Probably one of the best efforts in the world for managing electronic waste is under way in the European Union.
The Waste Electrical and Electronic Equipment (WEEE) legislation covers all components, subassemblies, and consumables that are part of a product when it is discarded. The EU's definition of electrical and electronic equipment (EEE) includes all equipment that needs electric currents or electromagnetic fields to work properly. It also includes equipment for the generation, transfer, and measurement of currents and fields designed for use with a voltage rating of up to 1,000 volts AC and 1,500 volts DC.
The major categories of EEE are listed in Annex 1 of the legislation. They include 10 major types, such as large household appliances, IT telecom, and medical devices. Annex 2 is the indicative list of equipment falling into the categories of Annex 1, such as washing machines, mainframes, and cardiology equipment.
The objectives of the EU's overall environmental policy are to preserve, protect, and improve the quality of the environment. The policy is meant to protect human health and to ensure the prudent and natural use of natural resources. It is based on the principles of precaution and preventive action — environmental damage should be rectified at the source, and the polluter should pay.
With the priority being sustainable development, significant changes in product development, production, consumption, and behavior patterns are required to reduce pollution and the wasteful consumption of natural resources. This legislation is also designed to address the differences in member states' policies, so it has set the directives and final authorities at the EU level.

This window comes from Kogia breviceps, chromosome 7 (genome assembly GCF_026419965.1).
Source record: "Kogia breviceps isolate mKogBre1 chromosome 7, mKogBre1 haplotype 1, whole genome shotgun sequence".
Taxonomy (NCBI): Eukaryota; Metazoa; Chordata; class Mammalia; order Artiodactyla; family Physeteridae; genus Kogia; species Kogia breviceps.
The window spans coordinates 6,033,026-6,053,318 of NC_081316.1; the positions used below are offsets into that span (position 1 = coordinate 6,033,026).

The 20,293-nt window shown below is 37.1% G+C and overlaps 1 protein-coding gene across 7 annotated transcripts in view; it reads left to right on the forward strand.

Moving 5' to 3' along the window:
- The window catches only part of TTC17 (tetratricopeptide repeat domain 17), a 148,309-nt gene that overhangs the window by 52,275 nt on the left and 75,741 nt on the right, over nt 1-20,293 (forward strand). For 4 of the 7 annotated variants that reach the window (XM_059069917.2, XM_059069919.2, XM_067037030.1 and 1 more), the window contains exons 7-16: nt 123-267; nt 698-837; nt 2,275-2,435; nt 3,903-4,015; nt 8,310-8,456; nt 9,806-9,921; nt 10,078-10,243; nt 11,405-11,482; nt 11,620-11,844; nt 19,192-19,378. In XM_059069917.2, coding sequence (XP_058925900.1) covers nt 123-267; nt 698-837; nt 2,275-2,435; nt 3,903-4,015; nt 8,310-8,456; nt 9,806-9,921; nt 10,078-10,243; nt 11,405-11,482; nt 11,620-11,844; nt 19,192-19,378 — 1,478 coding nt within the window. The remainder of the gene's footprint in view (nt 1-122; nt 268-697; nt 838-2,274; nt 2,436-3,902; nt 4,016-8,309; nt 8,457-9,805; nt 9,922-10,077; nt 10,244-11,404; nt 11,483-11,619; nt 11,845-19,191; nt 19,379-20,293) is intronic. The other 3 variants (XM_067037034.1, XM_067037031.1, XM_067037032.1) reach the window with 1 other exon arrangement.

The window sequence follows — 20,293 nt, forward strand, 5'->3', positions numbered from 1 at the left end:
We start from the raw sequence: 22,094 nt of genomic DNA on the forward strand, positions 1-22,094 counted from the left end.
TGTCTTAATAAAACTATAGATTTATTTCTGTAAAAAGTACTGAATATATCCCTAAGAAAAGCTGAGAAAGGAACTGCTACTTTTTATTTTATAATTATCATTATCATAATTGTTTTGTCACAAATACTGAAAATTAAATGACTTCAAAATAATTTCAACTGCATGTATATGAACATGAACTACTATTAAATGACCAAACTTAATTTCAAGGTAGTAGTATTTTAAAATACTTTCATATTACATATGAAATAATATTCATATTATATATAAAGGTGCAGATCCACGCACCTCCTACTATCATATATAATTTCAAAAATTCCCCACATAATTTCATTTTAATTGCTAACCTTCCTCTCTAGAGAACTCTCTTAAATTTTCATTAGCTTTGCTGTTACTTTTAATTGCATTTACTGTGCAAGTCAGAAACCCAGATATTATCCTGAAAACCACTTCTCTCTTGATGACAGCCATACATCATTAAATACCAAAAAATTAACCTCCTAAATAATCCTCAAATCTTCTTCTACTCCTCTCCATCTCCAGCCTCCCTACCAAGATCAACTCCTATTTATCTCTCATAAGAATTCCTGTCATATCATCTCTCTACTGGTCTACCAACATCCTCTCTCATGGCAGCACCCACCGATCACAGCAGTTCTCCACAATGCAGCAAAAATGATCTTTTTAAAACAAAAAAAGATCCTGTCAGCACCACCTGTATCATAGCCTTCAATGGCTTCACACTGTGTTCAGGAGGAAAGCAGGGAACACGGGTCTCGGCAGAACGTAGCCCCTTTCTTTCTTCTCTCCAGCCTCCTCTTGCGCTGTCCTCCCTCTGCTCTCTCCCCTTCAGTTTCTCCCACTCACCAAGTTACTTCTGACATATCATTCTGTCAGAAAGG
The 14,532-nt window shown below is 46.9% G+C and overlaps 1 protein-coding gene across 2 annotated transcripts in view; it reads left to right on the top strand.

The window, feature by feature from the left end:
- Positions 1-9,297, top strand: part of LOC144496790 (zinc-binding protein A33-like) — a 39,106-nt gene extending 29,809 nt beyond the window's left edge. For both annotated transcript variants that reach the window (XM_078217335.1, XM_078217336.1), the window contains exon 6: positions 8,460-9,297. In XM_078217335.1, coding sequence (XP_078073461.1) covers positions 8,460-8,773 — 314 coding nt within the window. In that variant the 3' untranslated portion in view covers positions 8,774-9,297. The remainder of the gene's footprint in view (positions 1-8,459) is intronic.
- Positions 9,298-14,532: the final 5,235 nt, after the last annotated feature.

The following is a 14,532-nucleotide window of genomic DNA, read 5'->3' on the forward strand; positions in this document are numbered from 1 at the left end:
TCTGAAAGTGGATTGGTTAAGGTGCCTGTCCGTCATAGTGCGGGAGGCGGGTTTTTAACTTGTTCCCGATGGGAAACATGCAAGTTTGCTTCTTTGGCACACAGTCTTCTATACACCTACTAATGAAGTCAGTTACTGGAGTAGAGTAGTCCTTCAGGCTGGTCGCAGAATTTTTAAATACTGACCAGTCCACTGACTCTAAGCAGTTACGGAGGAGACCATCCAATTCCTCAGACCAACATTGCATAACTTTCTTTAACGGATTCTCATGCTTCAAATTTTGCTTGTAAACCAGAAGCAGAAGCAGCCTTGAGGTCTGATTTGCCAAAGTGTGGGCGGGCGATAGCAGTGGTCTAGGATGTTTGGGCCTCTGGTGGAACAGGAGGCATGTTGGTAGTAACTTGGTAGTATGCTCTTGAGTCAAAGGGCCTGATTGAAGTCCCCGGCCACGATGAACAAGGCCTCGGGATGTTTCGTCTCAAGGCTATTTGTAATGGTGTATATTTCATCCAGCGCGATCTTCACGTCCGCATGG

The EU has also recognized that waste management is an integral aspect of product life cycle management, and the legislation strives to optimize reuse and recovery through product design. The idea is to make repair, upgrades, reuse, disassembly, and recycling essential considerations at the earliest conception and design stages of an R&D effort. Most manufacturers are already using acronyms like DFA (design for assembly), DFT (design for test), and DFM (design for manufacturability), but now we need to consider DFD (design for disassembly).
Two years ago, I was asked to conduct a study on lithium battery recycling for a particular product. I examined the legislation as it read back then. The recycling directions included a request to remove the embedded battery from the product before taking it back to the EU retailer, which would send the WEEE to the recycling center. Since the battery was encapsulated in a potting compound, I could not return the product as a whole unit. I had to identify a company that could deal with the potting compound to reclaim the lithium in the battery as a second reclamation effort. As a result, the final product eliminated the potting compound, and the battery enclosure was redesigned for easy access.
As we have seen with the European Union's Restriction of Hazardous Substances and Registration, Evaluation, Authorization and Restriction of Chemical substances regulations, companies must be able to anticipate the recycling and disassembly fees generated by their materials and designs. The EU's “polluter pays” policy ensures that producers will consider the after-sales costs of every product slated to be shipped to EU member states.